History and running DO mix!

For the last few years I’ve tried to train my mind and body to like running. It all started when  our entire family signed up to run in a 5k last February to support breast cancer research. I’ve never liked to run, even when I was a 20 something and in to Jazzercise. I found it boring, it gave me a stitch in my side and it was just plain difficult. But something changed in me when I had this important goal in front of me — I had to finish this 5k!

The thing that changed everything for me was to realize I didn’t have to run the whole darn thing without stopping! What a revelation. It was the game changer that got me motivated and made me think I might really be able to do this!  I took to it once I figured out that the only one judging me was myself and that I shouldn’t beat myself up if I wasn’t the fastest or the most athletic one out there! And I did finish!

Since then I’ve run in a few more 5k’s and even enjoyed a little jogging when I was on vacation. I NEVER would have thought I’d say that! But I think the most fun experience I’ve had in my very short life as a snail paced runner was a run my hubby and I participated in while in Boston.

I found out about The Freedom Trail Run on Tripadvisor when I was looking for things to do in Boston. It combines a 5k run while visiting a slew of historical landmarks pertaining to the American Revolution. On Saturday and Sunday mornings year round the run starts in Boston Commons, then winds it way through the streets of Boston ending up at the Charleston Navy Yard where you take a ferry back to Boston’s Long Wharf. I signed us up before I could change my mind hoping that their claim that runners of every ability could participate was true. Gosh I was hoping they were right!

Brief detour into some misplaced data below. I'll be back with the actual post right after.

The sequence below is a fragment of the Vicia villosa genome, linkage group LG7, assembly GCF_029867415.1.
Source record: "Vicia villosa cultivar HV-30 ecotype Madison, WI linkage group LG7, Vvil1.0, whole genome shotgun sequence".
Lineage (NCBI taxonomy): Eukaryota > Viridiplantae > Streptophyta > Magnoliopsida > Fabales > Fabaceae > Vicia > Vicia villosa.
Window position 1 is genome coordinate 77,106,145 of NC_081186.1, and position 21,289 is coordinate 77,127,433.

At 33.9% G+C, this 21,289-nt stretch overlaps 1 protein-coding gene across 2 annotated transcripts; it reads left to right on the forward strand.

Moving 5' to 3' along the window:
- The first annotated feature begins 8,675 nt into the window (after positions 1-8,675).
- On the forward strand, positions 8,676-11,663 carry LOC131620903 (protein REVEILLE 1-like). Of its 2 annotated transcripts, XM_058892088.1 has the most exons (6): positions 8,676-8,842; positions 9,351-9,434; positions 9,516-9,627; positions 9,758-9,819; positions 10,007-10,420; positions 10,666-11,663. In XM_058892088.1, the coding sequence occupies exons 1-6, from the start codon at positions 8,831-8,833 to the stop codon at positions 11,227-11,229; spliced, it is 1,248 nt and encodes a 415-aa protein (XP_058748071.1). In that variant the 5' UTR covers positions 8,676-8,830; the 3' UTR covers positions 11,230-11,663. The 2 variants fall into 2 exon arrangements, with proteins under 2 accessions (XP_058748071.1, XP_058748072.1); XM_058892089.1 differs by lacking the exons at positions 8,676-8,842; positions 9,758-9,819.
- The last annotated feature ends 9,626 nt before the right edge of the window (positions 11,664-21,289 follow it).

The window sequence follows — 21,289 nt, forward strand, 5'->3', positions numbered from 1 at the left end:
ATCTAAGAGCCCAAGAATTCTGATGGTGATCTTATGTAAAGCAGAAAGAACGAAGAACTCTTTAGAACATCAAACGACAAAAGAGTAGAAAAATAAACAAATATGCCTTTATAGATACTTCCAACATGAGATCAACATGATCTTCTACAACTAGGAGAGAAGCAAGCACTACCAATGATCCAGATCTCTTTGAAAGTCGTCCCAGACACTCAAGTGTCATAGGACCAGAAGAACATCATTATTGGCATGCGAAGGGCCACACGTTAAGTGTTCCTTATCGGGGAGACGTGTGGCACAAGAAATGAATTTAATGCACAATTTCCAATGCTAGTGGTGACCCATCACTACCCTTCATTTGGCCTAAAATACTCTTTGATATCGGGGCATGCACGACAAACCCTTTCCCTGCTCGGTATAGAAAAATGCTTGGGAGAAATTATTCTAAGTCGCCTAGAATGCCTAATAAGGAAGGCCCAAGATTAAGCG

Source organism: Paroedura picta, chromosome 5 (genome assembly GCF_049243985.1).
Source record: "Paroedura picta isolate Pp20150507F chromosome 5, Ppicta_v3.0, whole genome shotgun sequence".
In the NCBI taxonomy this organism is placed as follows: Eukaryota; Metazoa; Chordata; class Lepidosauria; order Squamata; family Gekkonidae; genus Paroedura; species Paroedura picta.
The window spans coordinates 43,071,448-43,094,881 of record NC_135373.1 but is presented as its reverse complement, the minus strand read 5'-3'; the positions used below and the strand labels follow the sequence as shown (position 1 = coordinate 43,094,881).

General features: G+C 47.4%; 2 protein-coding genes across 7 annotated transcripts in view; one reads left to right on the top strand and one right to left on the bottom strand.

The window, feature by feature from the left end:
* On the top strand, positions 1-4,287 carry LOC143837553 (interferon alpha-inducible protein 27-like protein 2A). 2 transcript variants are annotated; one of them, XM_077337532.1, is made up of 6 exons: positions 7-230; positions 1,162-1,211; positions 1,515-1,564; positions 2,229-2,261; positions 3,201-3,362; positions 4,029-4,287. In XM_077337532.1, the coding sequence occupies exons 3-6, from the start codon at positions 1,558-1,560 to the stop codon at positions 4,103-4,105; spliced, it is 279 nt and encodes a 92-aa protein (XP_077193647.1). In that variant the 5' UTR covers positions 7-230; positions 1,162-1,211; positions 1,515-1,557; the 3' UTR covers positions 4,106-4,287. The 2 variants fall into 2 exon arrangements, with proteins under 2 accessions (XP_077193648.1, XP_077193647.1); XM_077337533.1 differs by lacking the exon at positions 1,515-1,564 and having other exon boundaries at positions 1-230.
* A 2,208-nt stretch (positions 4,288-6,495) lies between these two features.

The Massachusetts State-house in Boston, Massa...

It was so much fun!  Our tour guide, Eddie, started out quickly, climbing up the hill from the Commons to the Massachusetts State House then back down the hill to The Granary Burying Ground where Sam Adams, Paul Revere among others are buried.  We went past Ben Franklin’s birthplace, Paul Revere’s House, Bunker Hill, the sight of the Boston Massacre and across the Charles River.

Paul Revere House, side view.

At each of the 16 landmarks our tour guide stopped and told us facts and stories about  what we were seeing and even managed to snap some photos. Most of the time I managed to stay up with the rest of the 15 runners just fine. There were enough stops that I never felt too tired or out of breath. I have to say that I was probably one of the slower runners and there were definitely some “ringers” in the group with lots of running experience. Show offs!! But everyone was so nice and two hours of running together kind of forms a bit of a bond.

I honestly wouldn’t be ready to run through the streets of Boston right now! Living in a cold climate and not having a gym membership I have NOT been running at all this winter.  Just the fact that I’m writing a post about running makes me think this couch potato may be getting ready to lace up those tennies!!

Born to walk

As a sometimes runner and an everyday walker I’ve always been curious about the distances I’ve gotten under my belt. I’m not a long distance runner/walker by any means but I am curious about my accomplishments no matter how small.

I’m not a fan of the pedometer. I’ve tried several different versions and have found that they either stop recording at some point during my walk or they don’t record at all no matter where I place them on my clothes.
I’ve used an app on my IPod that was just ok, but I found that it was inconvenient and not very accurate.

But I wanted to share something I found on the internet that is just great, it’s the g-map pedometer. You can figure out distances for walks/runs any place in the world or just use it to record walks/runs around your neighborhood. If you want, you can get a free account that enables you to set a default starting point, and keep a log of routes that are already under your belt.